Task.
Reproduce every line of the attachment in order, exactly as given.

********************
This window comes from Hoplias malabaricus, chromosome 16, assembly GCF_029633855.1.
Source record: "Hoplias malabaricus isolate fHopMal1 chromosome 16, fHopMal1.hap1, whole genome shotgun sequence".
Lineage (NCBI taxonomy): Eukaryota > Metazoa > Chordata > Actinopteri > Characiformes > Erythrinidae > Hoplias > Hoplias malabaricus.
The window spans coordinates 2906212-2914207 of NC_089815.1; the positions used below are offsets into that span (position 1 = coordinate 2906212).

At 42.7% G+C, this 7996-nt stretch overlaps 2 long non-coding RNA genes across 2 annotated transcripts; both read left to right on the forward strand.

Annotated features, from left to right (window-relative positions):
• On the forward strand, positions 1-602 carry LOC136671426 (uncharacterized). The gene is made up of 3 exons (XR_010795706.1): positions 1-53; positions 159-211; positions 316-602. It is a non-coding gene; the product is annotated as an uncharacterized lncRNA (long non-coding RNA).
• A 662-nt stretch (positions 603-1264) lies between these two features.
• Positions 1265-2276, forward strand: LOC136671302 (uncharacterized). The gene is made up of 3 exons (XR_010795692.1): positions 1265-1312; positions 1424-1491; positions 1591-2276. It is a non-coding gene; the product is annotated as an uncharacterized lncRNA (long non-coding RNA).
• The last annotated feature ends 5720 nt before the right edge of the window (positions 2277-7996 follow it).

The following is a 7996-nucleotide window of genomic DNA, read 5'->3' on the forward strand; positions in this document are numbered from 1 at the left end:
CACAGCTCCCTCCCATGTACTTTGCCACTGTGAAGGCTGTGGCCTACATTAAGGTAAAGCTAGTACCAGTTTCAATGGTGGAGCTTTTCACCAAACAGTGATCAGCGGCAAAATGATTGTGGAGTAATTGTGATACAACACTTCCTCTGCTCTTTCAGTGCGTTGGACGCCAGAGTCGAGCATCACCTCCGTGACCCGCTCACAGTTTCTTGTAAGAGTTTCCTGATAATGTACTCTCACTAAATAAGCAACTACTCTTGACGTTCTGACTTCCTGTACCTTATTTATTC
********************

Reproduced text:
This window comes from Hoplias malabaricus, chromosome 16, assembly GCF_029633855.1.
Source record: "Hoplias malabaricus isolate fHopMal1 chromosome 16, fHopMal1.hap1, whole genome shotgun sequence".
Lineage (NCBI taxonomy): Eukaryota > Metazoa > Chordata > Actinopteri > Characiformes > Erythrinidae > Hoplias > Hoplias malabaricus.
The window spans coordinates 2906212-2914207 of NC_089815.1; the positions used below are offsets into that span (position 1 = coordinate 2906212).

At 42.7% G+C, this 7996-nt stretch overlaps 2 long non-coding RNA genes across 2 annotated transcripts; both read left to right on the forward strand.

Annotated features, from left to right (window-relative positions):
• On the forward strand, positions 1-602 carry LOC136671426 (uncharacterized). The gene is made up of 3 exons (XR_010795706.1): positions 1-53; positions 159-211; positions 316-602. It is a non-coding gene; the product is annotated as an uncharacterized lncRNA (long non-coding RNA).
• A 662-nt stretch (positions 603-1264) lies between these two features.
• Positions 1265-2276, forward strand: LOC136671302 (uncharacterized). The gene is made up of 3 exons (XR_010795692.1): positions 1265-1312; positions 1424-1491; positions 1591-2276. It is a non-coding gene; the product is annotated as an uncharacterized lncRNA (long non-coding RNA).
• The last annotated feature ends 5720 nt before the right edge of the window (positions 2277-7996 follow it).

The following is a 7996-nucleotide window of genomic DNA, read 5'->3' on the forward strand; positions in this document are numbered from 1 at the left end:
CACAGCTCCCTCCCATGTACTTTGCCACTGTGAAGGCTGTGGCCTACATTAAGGTAAAGCTAGTACCAGTTTCAATGGTGGAGCTTTTCACCAAACAGTGATCAGCGGCAAAATGATTGTGGAGTAATTGTGATACAACACTTCCTCTGCTCTTTCAGTGCGTTGGACGCCAGAGTCGAGCATCACCTCCGTGACCCGCTCACAGTTTCTTGTAAGAGTTTCCTGATAATGTACTCTCACTAAATAAGCAACTACTCTTGACGTTCTGACTTCCTGTACCTTATTTATTC